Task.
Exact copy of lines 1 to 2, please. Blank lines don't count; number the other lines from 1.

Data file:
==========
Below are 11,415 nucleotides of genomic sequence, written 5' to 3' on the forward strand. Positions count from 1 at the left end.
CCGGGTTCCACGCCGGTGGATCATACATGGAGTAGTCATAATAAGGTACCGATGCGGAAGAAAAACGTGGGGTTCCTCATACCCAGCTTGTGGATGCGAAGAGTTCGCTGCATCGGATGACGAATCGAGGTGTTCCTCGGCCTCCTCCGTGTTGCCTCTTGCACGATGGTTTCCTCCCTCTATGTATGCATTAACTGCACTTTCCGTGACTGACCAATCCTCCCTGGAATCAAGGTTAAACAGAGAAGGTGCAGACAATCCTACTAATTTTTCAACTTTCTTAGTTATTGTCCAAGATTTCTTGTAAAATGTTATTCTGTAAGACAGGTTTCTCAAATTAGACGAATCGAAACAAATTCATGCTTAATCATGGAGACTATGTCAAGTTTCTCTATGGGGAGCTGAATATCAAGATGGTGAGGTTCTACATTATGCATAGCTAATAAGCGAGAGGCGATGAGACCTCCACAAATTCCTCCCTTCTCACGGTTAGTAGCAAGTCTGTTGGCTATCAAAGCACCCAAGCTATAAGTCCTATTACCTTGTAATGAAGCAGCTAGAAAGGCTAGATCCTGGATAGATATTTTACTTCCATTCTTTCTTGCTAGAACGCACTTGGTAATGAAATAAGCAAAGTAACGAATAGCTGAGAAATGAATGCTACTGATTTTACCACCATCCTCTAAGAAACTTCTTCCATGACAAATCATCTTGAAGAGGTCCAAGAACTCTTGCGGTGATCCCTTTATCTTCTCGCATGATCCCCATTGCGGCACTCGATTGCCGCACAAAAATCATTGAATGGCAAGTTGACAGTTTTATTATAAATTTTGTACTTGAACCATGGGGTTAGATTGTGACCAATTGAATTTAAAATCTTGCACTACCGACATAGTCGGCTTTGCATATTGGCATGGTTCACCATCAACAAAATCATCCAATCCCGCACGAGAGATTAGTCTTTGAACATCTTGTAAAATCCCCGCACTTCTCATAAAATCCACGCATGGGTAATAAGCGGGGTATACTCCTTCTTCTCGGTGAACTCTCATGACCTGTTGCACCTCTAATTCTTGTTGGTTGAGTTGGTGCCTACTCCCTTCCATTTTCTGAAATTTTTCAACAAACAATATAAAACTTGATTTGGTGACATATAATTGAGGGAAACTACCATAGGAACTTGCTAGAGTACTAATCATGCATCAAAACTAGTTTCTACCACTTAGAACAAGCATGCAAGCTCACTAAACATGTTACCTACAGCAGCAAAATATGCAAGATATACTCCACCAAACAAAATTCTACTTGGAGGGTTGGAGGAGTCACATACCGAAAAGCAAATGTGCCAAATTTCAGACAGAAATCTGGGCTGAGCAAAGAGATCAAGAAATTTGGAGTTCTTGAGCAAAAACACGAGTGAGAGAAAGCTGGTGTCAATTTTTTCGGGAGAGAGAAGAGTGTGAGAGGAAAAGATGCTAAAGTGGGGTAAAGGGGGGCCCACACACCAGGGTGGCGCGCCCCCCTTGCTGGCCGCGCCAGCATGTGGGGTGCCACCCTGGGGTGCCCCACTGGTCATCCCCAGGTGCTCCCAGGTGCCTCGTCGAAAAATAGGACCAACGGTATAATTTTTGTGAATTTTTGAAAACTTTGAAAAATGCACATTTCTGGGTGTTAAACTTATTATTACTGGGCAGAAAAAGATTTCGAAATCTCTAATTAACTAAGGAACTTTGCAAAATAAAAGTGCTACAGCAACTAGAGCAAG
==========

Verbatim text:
Below are 11,415 nucleotides of genomic sequence, written 5' to 3' on the forward strand. Positions count from 1 at the left end.
CCGGGTTCCACGCCGGTGGATCATACATGGAGTAGTCATAATAAGGTACCGATGCGGAAGAAAAACGTGGGGTTCCTCATACCCAGCTTGTGGATGCGAAGAGTTCGCTGCATCGGATGACGAATCGAGGTGTTCCTCGGCCTCCTCCGTGTTGCCTCTTGCACGATGGTTTCCTCCCTCTATGTATGCATTAACTGCACTTTCCGTGACTGACCAATCCTCCCTGGAATCAAGGTTAAACAGAGAAGGTGCAGACAATCCTACTAATTTTTCAACTTTCTTAGTTATTGTCCAAGATTTCTTGTAAAATGTTATTCTGTAAGACAGGTTTCTCAAATTAGACGAATCGAAACAAATTCATGCTTAATCATGGAGACTATGTCAAGTTTCTCTATGGGGAGCTGAATATCAAGATGGTGAGGTTCTACATTATGCATAGCTAATAAGCGAGAGGCGATGAGACCTCCACAAATTCCTCCCTTCTCACGGTTAGTAGCAAGTCTGTTGGCTATCAAAGCACCCAAGCTATAAGTCCTATTACCTTGTAATGAAGCAGCTAGAAAGGCTAGATCCTGGATAGATATTTTACTTCCATTCTTTCTTGCTAGAACGCACTTGGTAATGAAATAAGCAAAGTAACGAATAGCTGAGAAATGAATGCTACTGATTTTACCACCATCCTCTAAGAAACTTCTTCCATGACAAATCATCTTGAAGAGGTCCAAGAACTCTTGCGGTGATCCCTTTATCTTCTCGCATGATCCCCATTGCGGCACTCGATTGCCGCACAAAAATCATTGAATGGCAAGTTGACAGTTTTATTATAAATTTTGTACTTGAACCATGGGGTTAGATTGTGACCAATTGAATTTAAAATCTTGCACTACCGACATAGTCGGCTTTGCATATTGGCATGGTTCACCATCAACAAAATCATCCAATCCCGCACGAGAGATTAGTCTTTGAACATCTTGTAAAATCCCCGCACTTCTCATAAAATCCACGCATGGGTAATAAGCGGGGTATACTCCTTCTTCTCGGTGAACTCTCATGACCTGTTGCACCTCTAATTCTTGTTGGTTGAGTTGGTGCCTACTCCCTTCCATTTTCTGAAATTTTTCAACAAACAATATAAAACTTGATTTGGTGACATATAATTGAGGGAAACTACCATAGGAACTTGCTAGAGTACTAATCATGCATCAAAACTAGTTTCTACCACTTAGAACAAGCATGCAAGCTCACTAAACATGTTACCTACAGCAGCAAAATATGCAAGATATACTCCACCAAACAAAATTCTACTTGGAGGGTTGGAGGAGTCACATACCGAAAAGCAAATGTGCCAAATTTCAGACAGAAATCTGGGCTGAGCAAAGAGATCAAGAAATTTGGAGTTCTTGAGCAAAAACACGAGTGAGAGAAAGCTGGTGTCAATTTTTTCGGGAGAGAGAAGAGTGTGAGAGGAAAAGATGCTAAAGTGGGGTAAAGGGGGGCCCACACACCAGGGTGGCGCGCCCCCCTTGCTGGCCGCGCCAGCATGTGGGGTGCCACCCTGGGGTGCCCCACTGGTCATCCCCAGGTGCTCCCAGGTGCCTCGTCGAAAAATAGGACCAACGGTATAATTTTTGTGAATTTTTGAAAACTTTGAAAAATGCACATTTCTGGGTGTTAAACTTATTATTACTGGGCAGAAAAAGATTTCGAAATCTCTAATTAACTAAGGAACTTTGCAAAATAAAAGTGCTACAGCAACTAGAGCAAG